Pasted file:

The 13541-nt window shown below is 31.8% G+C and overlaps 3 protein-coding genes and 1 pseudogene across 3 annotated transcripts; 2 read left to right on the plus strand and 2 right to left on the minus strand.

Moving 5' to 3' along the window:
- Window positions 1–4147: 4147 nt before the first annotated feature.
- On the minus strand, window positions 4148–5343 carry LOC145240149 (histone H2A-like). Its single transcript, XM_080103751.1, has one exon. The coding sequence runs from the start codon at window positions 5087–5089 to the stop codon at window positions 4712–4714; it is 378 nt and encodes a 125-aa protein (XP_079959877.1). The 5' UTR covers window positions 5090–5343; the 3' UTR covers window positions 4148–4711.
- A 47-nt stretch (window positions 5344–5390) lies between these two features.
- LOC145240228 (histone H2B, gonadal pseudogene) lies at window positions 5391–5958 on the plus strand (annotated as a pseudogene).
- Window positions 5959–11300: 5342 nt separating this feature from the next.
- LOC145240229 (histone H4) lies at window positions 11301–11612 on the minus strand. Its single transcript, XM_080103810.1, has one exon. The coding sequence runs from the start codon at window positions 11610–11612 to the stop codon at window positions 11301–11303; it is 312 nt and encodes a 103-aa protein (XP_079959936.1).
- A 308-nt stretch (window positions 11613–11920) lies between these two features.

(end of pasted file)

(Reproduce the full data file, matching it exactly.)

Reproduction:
The 13541-nt window shown below is 31.8% G+C and overlaps 3 protein-coding genes and 1 pseudogene across 3 annotated transcripts; 2 read left to right on the plus strand and 2 right to left on the minus strand.

Moving 5' to 3' along the window:
- Window positions 1–4147: 4147 nt before the first annotated feature.
- On the minus strand, window positions 4148–5343 carry LOC145240149 (histone H2A-like). Its single transcript, XM_080103751.1, has one exon. The coding sequence runs from the start codon at window positions 5087–5089 to the stop codon at window positions 4712–4714; it is 378 nt and encodes a 125-aa protein (XP_079959877.1). The 5' UTR covers window positions 5090–5343; the 3' UTR covers window positions 4148–4711.
- A 47-nt stretch (window positions 5344–5390) lies between these two features.
- LOC145240228 (histone H2B, gonadal pseudogene) lies at window positions 5391–5958 on the plus strand (annotated as a pseudogene).
- Window positions 5959–11300: 5342 nt separating this feature from the next.
- LOC145240229 (histone H4) lies at window positions 11301–11612 on the minus strand. Its single transcript, XM_080103810.1, has one exon. The coding sequence runs from the start codon at window positions 11610–11612 to the stop codon at window positions 11301–11303; it is 312 nt and encodes a 103-aa protein (XP_079959936.1).
- A 308-nt stretch (window positions 11613–11920) lies between these two features.